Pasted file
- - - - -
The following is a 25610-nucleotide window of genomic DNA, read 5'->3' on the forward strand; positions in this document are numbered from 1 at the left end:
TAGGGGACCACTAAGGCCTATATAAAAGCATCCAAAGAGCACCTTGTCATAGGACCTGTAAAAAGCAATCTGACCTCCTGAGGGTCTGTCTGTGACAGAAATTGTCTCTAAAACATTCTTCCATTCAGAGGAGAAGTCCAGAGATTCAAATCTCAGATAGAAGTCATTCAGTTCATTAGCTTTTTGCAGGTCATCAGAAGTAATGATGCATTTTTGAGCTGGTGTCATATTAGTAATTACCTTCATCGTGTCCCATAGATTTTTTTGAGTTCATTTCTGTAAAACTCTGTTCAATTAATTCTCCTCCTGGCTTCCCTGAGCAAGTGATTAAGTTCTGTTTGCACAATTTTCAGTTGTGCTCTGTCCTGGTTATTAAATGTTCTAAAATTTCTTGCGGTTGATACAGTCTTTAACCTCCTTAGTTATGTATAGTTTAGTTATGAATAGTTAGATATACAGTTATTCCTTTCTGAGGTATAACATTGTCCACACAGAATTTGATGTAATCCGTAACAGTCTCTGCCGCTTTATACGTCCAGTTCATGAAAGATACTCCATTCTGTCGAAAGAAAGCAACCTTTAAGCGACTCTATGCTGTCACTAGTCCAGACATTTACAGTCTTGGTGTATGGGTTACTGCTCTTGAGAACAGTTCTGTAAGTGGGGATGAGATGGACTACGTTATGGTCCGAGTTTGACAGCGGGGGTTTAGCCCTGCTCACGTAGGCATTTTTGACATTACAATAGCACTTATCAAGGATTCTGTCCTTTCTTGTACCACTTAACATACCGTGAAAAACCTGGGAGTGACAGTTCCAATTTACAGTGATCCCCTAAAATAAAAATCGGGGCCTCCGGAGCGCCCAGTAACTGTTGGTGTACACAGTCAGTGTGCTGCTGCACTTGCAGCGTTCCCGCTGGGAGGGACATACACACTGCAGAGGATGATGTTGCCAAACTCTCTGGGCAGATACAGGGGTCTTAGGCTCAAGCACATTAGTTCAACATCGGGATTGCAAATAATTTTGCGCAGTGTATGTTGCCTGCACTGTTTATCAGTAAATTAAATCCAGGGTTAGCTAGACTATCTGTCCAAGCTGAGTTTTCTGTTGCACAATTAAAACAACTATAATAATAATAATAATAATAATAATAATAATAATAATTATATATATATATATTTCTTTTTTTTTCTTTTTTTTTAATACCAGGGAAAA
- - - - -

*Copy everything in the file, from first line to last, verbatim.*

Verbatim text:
The following is a 25610-nucleotide window of genomic DNA, read 5'->3' on the forward strand; positions in this document are numbered from 1 at the left end:
TAGGGGACCACTAAGGCCTATATAAAAGCATCCAAAGAGCACCTTGTCATAGGACCTGTAAAAAGCAATCTGACCTCCTGAGGGTCTGTCTGTGACAGAAATTGTCTCTAAAACATTCTTCCATTCAGAGGAGAAGTCCAGAGATTCAAATCTCAGATAGAAGTCATTCAGTTCATTAGCTTTTTGCAGGTCATCAGAAGTAATGATGCATTTTTGAGCTGGTGTCATATTAGTAATTACCTTCATCGTGTCCCATAGATTTTTTTGAGTTCATTTCTGTAAAACTCTGTTCAATTAATTCTCCTCCTGGCTTCCCTGAGCAAGTGATTAAGTTCTGTTTGCACAATTTTCAGTTGTGCTCTGTCCTGGTTATTAAATGTTCTAAAATTTCTTGCGGTTGATACAGTCTTTAACCTCCTTAGTTATGTATAGTTTAGTTATGAATAGTTAGATATACAGTTATTCCTTTCTGAGGTATAACATTGTCCACACAGAATTTGATGTAATCCGTAACAGTCTCTGCCGCTTTATACGTCCAGTTCATGAAAGATACTCCATTCTGTCGAAAGAAAGCAACCTTTAAGCGACTCTATGCTGTCACTAGTCCAGACATTTACAGTCTTGGTGTATGGGTTACTGCTCTTGAGAACAGTTCTGTAAGTGGGGATGAGATGGACTACGTTATGGTCCGAGTTTGACAGCGGGGGTTTAGCCCTGCTCACGTAGGCATTTTTGACATTACAATAGCACTTATCAAGGATTCTGTCCTTTCTTGTACCACTTAACATACCGTGAAAAACCTGGGAGTGACAGTTCCAATTTACAGTGATCCCCTAAAATAAAAATCGGGGCCTCCGGAGCGCCCAGTAACTGTTGGTGTACACAGTCAGTGTGCTGCTGCACTTGCAGCGTTCCCGCTGGGAGGGACATACACACTGCAGAGGATGATGTTGCCAAACTCTCTGGGCAGATACAGGGGTCTTAGGCTCAAGCACATTAGTTCAACATCGGGATTGCAAATAATTTTGCGCAGTGTATGTTGCCTGCACTGTTTATCAGTAAATTAAATCCAGGGTTAGCTAGACTATCTGTCCAAGCTGAGTTTTCTGTTGCACAATTAAAACAACTATAATAATAATAATAATAATAATAATAATAATAATAATTATATATATATATATTTCTTTTTTTTTCTTTTTTTTTAATACCAGGGAAAA